Public intellectual. Wit. Raconteur. Prolific writer, drinker and smoker.
Christopher Hitchens would have turned 64 tomorrow. The world has been a little less interesting since he died of complications related to esophageal cancer sixteen months ago. I was–am–a huge fan; I didn’t agree with everything he had to say, but there was no one else who came close to matching his passion, wit and erudition in delivering both the written and spoken word. And he challenged people. The one time I saw him in person, when he sparred–verbally–with Oliver Stone on a panel at the New York Film Festival less than one month after the 9/11 attacks, was quite memorable. (He mentions the encounter in this piece from The Atlantic).
For my Hitchens ‘moment’, my intent had been to find a representative clip, on YouTube, of him holding forth at any number of symposia, round table discussions, one-on-one interviews, or late night talk shows. That there was ultimately too much to choose from is, for fans like me, a blessing; in addition to living on in written form via his many books, columns and essays, he lives on in audiovisual form as well. And let’s face it, the man had one of the best voices ever. So, if you have the time and the inclination, visit YouTube and do a search on ‘Christopher Hitchens’; depending on where you stand, you’ll find plenty to make you laugh, fume, wince, think and, perhaps, question your own stances on things.
What I’ll post here instead is an excerpt of the remembrance that Scott Simon shared with Weekend Edition listeners on the Saturday after ‘Hitch’ died in December of 2011.
“[You] couldn’t fix a label on Christopher Hitchens; that’s why he was worth reading and hearing.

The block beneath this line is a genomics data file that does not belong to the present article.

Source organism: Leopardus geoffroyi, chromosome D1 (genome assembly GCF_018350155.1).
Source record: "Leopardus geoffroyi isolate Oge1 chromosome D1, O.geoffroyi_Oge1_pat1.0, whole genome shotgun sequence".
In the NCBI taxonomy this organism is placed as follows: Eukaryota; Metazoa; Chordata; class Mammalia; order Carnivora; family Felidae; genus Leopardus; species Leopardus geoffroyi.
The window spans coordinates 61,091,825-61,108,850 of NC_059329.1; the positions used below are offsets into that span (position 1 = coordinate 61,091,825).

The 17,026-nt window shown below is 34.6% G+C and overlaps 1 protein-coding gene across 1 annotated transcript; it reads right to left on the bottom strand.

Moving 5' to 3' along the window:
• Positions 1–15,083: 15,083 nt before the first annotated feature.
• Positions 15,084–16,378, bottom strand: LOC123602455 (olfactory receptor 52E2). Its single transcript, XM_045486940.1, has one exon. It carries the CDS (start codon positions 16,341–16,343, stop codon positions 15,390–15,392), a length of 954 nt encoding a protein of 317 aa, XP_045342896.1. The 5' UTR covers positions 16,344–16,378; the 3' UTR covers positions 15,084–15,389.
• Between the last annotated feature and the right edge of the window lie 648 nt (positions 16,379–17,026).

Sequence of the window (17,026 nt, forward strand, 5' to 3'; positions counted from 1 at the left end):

He called himself a Trotskyite-Marxist in the 1970s, though he seemed much funnier to me than whatever I ever imagined a Trotskyite-Marxist to be. A number of years ago, after his falling out with The Nation magazine, people stopped referring to him as liberal. A little after that, as he became outspoken about his atheism, they stopped referring to him as a conservative. By the time he died, no label applied to Christopher Hitchens. I think he worked hard to achieve that.
We often seem to treat consistency of thought as a sign of character. Politicians and pundits are applauded for repeating themselves. Observers and activists say, “Aha!” if they discover a distance between what some public figure believed five years or five months ago, and what they say today. Compromise is difficult when changing your beliefs is taken to be a moral cave-in instead of the sign of a curious, lively mind.
But I wonder if always making consistency into a virtue is wise for anyone. Why strive to enjoy a rich life, filled with the deep, transforming experiences of family, travel, learning, love, daring, triumph and loss if you’re determined just to cling to the same ideas that you’ve always had?
I think Christopher Hitchens enjoyed his rumpled, smoking, tippling, blue-eyed lizard caricature. But he was also a prolific and inspired writer, and a restless thinker who challenged his own certitudes. He thought and drank deeply and gabbed with people for hours on end wherever he went and let his thoughts be shaken by life. He was aggressively inconsistent.
“There are days when I miss my old convictions as if they were an amputated limb,” Christopher Hitchens wrote recently. “But in general I feel better, and no less radical, and you will feel better too, I guarantee, once you leave hold of the doctrinaire and allow your chainless mind to do its own thinking.”
Trivia tidbit: Hitchens shared a birthday with Thomas Jefferson, the subject of one of his many books, and when he was sworn in as an American citizen in 2007, the ceremony was held on 13 April 2007 at the Jefferson Memorial.